I certainly didn't intend to get anyone's dander up with my last post, but it appears that I stirred the proverbial hornet's nest :).
For the record, I do not think that all doctors are evil or even bad people. I don't think that people enter into the medical profession with the intention of keeping people sick so that they can get rich. I'm sure that many people who enter the medical profession do so with a genuine desire to help.
I will say, though, that the stereotype of doctors as being "rich" is pretty prevalent in our society. In fact, when I was growing up, those young people whose parents wished them to have profitable careers encouraged medical school. How many of us have heard that stereotype of the rich doctor in our lifetimes? Be honest.
So, if that's true, if doctors are getting rich, if the medical profession is so profitable ..., but wait ...
Why is the medical profession so profitable? And why do we allow people to profit off of our illness?
A couple of people commented that we need "healers", and I don't disagree with that. There is a time and place for all things, and yes, people do get sick, but I want to point out that I said, "Most doctors ... would be out of work." Not all, by any means. We still need people who understand how the body works, be they doctors, or midwives, or herbalists, or Shamans, because, yes, sh*t happens, and it can be very ugly and very scary.
My point was that, too often, those in the medical profession behave as if they are gods, which they are not. *We*, the American public, are not simple innocent bystanders who have been duped by the medical system, however. We are just as culpable, and we often treat doctors as if they are miracle workers (instead of human beings like the rest of us), and we smoke and drink and live outrageously, believing that doctors can give us new lungs and new livers and new limbs if we mess up the ones we were born with. And if they can't? We blame them for our irresponsible behavior and stupidity.
There are two facts of life in the medical field. The first is that a pregnancy will result in a birth, not necessarily a live birth, but a birth nonetheless. The second is that people die. The only two givens in life are that we are born, and we will die. Nothing else is guaranteed.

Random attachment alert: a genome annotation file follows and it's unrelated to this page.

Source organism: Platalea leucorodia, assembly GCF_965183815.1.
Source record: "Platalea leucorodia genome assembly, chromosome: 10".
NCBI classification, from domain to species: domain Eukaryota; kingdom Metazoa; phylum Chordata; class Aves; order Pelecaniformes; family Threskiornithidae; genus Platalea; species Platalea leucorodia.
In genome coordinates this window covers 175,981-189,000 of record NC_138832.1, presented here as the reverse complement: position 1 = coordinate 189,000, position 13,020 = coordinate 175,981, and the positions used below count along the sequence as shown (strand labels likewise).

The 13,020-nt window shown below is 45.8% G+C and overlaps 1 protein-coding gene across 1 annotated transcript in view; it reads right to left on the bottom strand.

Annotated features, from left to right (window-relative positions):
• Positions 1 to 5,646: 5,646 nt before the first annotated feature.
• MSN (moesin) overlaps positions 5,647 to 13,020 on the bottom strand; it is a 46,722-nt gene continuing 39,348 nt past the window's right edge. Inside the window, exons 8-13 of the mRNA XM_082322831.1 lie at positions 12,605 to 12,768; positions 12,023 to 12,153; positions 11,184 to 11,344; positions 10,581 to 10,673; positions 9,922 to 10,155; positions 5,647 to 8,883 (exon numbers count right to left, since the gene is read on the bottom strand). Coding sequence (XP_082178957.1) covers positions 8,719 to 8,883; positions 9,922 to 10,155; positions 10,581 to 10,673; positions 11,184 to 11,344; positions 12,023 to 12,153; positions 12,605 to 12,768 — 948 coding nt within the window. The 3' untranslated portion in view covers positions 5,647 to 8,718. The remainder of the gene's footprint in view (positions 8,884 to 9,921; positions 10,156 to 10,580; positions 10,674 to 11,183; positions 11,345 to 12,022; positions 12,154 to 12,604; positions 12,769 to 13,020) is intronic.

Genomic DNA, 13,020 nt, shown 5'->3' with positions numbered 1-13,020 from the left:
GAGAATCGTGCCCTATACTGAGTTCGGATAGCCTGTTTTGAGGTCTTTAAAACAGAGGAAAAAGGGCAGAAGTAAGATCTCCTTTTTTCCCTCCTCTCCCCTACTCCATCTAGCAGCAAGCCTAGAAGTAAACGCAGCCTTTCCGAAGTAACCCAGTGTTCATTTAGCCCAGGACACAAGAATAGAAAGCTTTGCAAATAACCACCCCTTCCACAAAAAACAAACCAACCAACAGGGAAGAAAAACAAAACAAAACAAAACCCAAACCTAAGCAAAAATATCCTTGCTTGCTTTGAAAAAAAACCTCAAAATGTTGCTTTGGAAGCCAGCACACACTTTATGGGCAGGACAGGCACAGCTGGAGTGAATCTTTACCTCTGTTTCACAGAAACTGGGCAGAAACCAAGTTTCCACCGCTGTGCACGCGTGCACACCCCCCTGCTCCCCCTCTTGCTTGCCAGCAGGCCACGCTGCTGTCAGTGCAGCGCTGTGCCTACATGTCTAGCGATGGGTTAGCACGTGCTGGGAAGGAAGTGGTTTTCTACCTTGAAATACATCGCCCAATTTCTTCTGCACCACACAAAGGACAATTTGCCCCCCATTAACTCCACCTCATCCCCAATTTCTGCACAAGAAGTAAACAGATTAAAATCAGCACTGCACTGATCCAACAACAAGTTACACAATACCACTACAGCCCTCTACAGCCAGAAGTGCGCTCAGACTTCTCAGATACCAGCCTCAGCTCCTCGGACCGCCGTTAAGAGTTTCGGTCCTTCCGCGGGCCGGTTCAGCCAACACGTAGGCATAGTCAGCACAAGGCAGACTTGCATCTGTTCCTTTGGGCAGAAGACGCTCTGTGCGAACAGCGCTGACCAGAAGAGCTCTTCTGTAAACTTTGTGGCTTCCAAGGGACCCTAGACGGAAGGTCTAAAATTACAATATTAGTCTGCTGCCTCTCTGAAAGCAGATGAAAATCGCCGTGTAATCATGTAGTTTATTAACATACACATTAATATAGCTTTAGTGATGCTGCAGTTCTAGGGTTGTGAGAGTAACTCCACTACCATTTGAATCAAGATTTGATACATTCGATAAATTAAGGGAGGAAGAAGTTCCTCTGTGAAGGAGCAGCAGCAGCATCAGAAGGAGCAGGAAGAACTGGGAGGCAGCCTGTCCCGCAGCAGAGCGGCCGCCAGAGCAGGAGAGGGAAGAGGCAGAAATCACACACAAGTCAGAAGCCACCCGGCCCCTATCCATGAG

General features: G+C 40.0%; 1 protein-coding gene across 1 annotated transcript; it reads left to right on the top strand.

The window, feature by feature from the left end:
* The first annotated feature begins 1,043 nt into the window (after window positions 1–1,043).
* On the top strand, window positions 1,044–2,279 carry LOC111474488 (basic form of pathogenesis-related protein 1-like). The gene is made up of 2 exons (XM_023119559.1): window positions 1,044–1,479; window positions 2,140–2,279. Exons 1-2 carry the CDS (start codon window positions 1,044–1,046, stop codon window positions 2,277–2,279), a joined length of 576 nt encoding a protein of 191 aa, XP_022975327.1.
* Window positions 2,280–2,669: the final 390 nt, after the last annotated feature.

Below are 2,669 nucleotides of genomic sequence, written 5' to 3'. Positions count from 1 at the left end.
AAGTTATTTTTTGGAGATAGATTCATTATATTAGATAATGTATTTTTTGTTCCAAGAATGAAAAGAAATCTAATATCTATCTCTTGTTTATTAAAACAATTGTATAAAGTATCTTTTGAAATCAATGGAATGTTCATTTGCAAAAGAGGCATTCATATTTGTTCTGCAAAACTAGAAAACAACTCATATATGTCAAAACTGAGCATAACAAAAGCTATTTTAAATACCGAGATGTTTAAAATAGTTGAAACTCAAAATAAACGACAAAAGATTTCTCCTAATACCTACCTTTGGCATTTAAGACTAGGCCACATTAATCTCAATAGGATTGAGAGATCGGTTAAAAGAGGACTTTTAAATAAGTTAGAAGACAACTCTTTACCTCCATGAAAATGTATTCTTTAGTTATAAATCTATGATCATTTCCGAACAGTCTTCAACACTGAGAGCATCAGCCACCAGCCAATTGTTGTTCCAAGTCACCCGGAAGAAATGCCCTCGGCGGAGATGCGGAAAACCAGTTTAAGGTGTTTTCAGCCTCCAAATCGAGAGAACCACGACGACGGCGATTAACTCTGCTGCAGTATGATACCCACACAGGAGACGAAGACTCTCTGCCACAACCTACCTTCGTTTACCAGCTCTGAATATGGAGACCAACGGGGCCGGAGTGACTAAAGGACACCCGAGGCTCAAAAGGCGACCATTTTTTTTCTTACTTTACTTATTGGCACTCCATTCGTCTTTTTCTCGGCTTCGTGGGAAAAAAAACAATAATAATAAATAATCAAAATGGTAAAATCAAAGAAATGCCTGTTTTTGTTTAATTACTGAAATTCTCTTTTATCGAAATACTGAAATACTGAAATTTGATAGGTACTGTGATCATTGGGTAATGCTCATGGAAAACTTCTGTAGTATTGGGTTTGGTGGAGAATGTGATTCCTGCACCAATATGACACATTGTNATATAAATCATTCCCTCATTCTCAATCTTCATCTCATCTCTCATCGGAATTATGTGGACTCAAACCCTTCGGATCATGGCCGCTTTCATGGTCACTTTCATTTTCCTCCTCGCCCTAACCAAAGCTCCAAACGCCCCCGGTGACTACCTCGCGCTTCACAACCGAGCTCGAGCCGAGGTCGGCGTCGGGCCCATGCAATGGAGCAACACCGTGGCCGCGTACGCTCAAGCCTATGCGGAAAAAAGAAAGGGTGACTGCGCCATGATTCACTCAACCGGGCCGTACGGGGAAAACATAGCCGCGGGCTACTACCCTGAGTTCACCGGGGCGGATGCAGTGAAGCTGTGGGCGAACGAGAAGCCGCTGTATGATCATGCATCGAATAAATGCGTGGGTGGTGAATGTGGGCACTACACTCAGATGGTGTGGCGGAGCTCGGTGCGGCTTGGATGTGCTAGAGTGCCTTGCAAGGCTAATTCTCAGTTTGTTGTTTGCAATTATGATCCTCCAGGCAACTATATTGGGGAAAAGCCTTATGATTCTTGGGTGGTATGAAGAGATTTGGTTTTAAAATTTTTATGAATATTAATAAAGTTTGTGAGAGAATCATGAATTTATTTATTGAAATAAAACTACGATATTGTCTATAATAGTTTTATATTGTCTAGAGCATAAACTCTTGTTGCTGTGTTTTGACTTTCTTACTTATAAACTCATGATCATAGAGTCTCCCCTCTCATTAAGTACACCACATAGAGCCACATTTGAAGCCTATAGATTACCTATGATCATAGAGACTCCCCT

But at the risk of causing further offense, I want to say that in my opinion there are worse things than death. Sure, we're living longer ... but at what cost? And are we happier? Are we, as a society, more fulfilled with our longer lifespans than our grandparents ... our great-grandparents ... our distant hunter-gatherer ancestors? In short, in keeping us alive longer (often with expensive drug therapies and "miracle" cures) has the medical establishment really done us any favors?
According to this blog a display at the Rueben Fleet Science Museum on San Diego showed the leading causes of death over the last century and a half as follows:
Leading causes of death in 1850:
5. Typhoid Fever
8. Scarlet Fever
10. Whooping Cough
Please note that ALL of them were from infectious diseases of which we only vaccinate against two. For the most part, these diseases were eradicted due to improved sanitation - most markedly being the availability of clean water and waste disposal.
By 1900 - fifty years later - only four of those infectious diseases were still in the top ten causes of death, and yet, vaccinations weren't widely used until the 1940s, and then, only two of the top ten killers were made into a widely used vaccine (please note that several of the others had vaccines developed, but none of those vaccines were ever widely used and in fact, use of the choloera vaccine was discouraged due to the severe side effects, and the vaccine for Scarlet Fever was discontinued, when penicillin was discovered).
Top ten causes of death in 1900 were:
4. Heart disease
6. Liver disease
9. Normal aging
Please note that half of them could be deemed as being directly related to industrialization, and the ninth most common cause of death in 1900 was normal aging. Does anyone today even die from that?
Looking at the causes of death in 2000 would certainly seem to imply that most of us do not die from "normal aging." Apparently, we have bigger problems, namely:
1. Heart disease
4. Lung disease
8. Alzheimer’s disease
9. Kidney disease
10. Blood poisoning
Please note that the top six could be considered lifestyle related (assuming the fatal accidents are via automobile).
Obviously, I offended some people with my rather terse post about how the medical system is trying to keep us sick, because wellness is not profitable, but I stand by my belief that having an overweight, sedentary, mindless, and unhealthy population is far more profitable than an energetic, thinking, healthy one. And when money is the bottom line, *we*, the people, don't matter.